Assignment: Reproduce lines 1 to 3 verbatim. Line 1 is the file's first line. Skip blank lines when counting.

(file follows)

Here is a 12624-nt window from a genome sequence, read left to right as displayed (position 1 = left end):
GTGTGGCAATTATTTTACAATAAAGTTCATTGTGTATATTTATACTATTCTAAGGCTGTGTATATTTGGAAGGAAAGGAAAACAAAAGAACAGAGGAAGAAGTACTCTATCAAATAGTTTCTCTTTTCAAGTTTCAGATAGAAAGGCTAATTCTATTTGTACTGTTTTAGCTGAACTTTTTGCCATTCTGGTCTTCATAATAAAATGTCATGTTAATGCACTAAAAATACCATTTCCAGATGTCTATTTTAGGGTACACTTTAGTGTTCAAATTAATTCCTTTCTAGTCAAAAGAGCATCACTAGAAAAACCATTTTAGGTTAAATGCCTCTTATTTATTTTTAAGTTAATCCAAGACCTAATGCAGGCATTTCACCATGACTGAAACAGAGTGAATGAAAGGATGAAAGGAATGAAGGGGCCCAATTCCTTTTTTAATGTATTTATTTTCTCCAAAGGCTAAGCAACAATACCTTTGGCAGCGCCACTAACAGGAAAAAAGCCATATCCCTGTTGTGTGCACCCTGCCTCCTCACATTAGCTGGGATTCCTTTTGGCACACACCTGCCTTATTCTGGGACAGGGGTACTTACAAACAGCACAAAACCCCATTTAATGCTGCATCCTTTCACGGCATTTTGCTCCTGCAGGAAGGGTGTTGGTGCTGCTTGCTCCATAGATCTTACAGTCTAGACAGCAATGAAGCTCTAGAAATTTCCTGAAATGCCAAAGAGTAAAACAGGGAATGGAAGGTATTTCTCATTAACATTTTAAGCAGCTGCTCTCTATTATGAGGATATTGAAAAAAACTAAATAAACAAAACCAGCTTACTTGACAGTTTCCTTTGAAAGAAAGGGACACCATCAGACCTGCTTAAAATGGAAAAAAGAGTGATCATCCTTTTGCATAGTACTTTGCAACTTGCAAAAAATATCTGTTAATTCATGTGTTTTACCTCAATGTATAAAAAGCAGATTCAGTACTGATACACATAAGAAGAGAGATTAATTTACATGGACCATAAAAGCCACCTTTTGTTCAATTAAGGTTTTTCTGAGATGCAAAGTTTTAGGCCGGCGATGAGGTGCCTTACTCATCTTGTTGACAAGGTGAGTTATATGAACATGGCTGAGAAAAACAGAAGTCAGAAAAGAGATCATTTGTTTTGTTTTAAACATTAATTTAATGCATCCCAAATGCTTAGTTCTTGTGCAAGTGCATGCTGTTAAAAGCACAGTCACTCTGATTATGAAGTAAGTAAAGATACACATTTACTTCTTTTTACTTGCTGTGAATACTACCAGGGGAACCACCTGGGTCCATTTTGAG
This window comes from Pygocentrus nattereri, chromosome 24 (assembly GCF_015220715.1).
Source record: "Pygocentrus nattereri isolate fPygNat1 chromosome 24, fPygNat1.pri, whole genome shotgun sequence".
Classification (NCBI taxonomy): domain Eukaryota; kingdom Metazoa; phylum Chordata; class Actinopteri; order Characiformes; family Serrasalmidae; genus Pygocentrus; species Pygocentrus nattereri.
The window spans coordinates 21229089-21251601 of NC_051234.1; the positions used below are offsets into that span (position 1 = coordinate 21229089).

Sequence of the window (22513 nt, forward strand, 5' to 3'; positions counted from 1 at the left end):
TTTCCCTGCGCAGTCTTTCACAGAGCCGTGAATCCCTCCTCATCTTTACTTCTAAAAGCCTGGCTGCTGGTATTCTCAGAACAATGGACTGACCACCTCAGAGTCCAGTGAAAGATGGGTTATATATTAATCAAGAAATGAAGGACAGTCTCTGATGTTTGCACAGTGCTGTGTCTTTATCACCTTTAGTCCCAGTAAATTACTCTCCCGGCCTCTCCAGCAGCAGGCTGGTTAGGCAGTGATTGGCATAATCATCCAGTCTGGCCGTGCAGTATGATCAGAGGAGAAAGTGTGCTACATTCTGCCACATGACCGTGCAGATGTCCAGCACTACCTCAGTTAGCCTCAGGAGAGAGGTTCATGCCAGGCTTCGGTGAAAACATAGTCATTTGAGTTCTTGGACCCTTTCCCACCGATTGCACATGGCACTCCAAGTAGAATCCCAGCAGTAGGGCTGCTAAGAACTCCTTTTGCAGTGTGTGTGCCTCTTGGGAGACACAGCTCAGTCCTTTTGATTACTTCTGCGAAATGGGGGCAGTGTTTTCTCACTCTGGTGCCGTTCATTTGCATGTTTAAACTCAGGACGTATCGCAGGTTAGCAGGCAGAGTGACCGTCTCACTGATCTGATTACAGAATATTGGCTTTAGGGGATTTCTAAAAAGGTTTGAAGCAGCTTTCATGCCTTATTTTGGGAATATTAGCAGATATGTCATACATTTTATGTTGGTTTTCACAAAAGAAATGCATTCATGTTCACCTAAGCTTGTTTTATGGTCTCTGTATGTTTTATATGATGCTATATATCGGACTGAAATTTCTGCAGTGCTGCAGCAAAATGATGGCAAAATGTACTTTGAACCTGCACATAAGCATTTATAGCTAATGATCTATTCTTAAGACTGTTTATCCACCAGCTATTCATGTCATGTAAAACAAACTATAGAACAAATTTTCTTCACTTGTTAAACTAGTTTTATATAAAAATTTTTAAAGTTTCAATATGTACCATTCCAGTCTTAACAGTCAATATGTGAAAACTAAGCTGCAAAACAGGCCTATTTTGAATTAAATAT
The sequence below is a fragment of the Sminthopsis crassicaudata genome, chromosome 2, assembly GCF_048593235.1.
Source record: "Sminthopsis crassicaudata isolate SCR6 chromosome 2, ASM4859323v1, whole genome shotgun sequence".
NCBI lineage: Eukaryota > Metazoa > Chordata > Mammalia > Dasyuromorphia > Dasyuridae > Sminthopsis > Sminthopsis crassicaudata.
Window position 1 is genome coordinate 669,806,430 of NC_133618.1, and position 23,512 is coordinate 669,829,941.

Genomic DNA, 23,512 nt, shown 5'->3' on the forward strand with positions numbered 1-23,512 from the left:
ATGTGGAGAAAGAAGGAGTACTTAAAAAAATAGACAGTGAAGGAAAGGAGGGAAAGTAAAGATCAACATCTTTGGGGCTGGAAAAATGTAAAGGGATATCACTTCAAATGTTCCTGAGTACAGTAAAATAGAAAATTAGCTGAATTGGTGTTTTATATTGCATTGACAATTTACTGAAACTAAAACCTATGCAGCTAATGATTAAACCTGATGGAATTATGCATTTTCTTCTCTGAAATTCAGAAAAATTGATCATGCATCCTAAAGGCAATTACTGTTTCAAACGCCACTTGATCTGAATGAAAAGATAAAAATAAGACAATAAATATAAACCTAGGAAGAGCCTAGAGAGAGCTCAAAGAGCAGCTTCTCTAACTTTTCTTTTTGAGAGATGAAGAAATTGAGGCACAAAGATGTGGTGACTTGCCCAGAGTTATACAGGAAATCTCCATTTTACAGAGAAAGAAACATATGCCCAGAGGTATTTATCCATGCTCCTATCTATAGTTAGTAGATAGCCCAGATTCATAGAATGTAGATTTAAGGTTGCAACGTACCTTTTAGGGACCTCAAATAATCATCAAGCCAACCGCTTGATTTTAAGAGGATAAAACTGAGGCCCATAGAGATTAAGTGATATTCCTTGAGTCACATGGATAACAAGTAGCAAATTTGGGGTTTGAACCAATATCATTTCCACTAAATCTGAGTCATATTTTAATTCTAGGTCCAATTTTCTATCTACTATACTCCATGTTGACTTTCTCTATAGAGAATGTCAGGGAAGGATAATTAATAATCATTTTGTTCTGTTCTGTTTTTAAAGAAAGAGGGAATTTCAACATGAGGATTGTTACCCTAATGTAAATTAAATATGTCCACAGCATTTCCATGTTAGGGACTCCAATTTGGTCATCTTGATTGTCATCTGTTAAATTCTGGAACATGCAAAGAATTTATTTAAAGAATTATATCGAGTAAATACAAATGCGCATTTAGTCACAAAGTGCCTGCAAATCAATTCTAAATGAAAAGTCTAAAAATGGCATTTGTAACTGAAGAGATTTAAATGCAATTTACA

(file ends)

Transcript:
Here is a 12624-nt window from a genome sequence, read left to right as displayed (position 1 = left end):
GTGTGGCAATTATTTTACAATAAAGTTCATTGTGTATATTTATACTATTCTAAGGCTGTGTATATTTGGAAGGAAAGGAAAACAAAAGAACAGAGGAAGAAGTACTCTATCAAATAGTTTCTCTTTTCAAGTTTCAGATAGAAAGGCTAATTCTATTTGTACTGTTTTAGCTGAACTTTTTGCCATTCTGGTCTTCATAATAAAATGTCATGTTAATGCACTAAAAATACCATTTCCAGATGTCTATTTTAGGGTACACTTTAGTGTTCAAATTAATTCCTTTCTAGTCAAAAGAGCATCACTAGAAAAACCATTTTAGGTTAAATGCCTCTTATTTATTTTTAAGTTAATCCAAGACCTAATGCAGGCATTTCACCATGACTGAAACAGAGTGAATGAAAGGATGAAAGGAATGAAGGGGCCCAATTCCTTTTTTAATGTATTTATTTTCTCCAAAGGCTAAGCAACAATACCTTTGGCAGCGCCACTAACAGGAAAAAAGCCATATCCCTGTTGTGTGCACCCTGCCTCCTCACATTAGCTGGGATTCCTTTTGGCACACACCTGCCTTATTCTGGGACAGGGGTACTTACAAACAGCACAAAACCCCATTTAATGCTGCATCCTTTCACGGCATTTTGCTCCTGCAGGAAGGGTGTTGGTGCTGCTTGCTCCATAGATCTTACAGTCTAGACAGCAATGAAGCTCTAGAAATTTCCTGAAATGCCAAAGAGTAAAACAGGGAATGGAAGGTATTTCTCATTAACATTTTAAGCAGCTGCTCTCTATTATGAGGATATTGAAAAAAACTAAATAAACAAAACCAGCTTACTTGACAGTTTCCTTTGAAAGAAAGGGACACCATCAGACCTGCTTAAAATGGAAAAAAGAGTGATCATCCTTTTGCATAGTACTTTGCAACTTGCAAAAAATATCTGTTAATTCATGTGTTTTACCTCAATGTATAAAAAGCAGATTCAGTACTGATACACATAAGAAGAGAGATTAATTTACATGGACCATAAAAGCCACCTTTTGTTCAATTAAGGTTTTTCTGAGATGCAAAGTTTTAGGCCGGCGATGAGGTGCCTTACTCATCTTGTTGACAAGGTGAGTTATATGAACATGGCTGAGAAAAACAGAAGTCAGAAAAGAGATCATTTGTTTTGTTTTAAACATTAATTTAATGCATCCCAAATGCTTAGTTCTTGTGCAAGTGCATGCTGTTAAAAGCACAGTCACTCTGATTATGAAGTAAGTAAAGATACACATTTACTTCTTTTTACTTGCTGTGAATACTACCAGGGGAACCACCTGGGTCCATTTTGAG
This window comes from Pygocentrus nattereri, chromosome 24 (assembly GCF_015220715.1).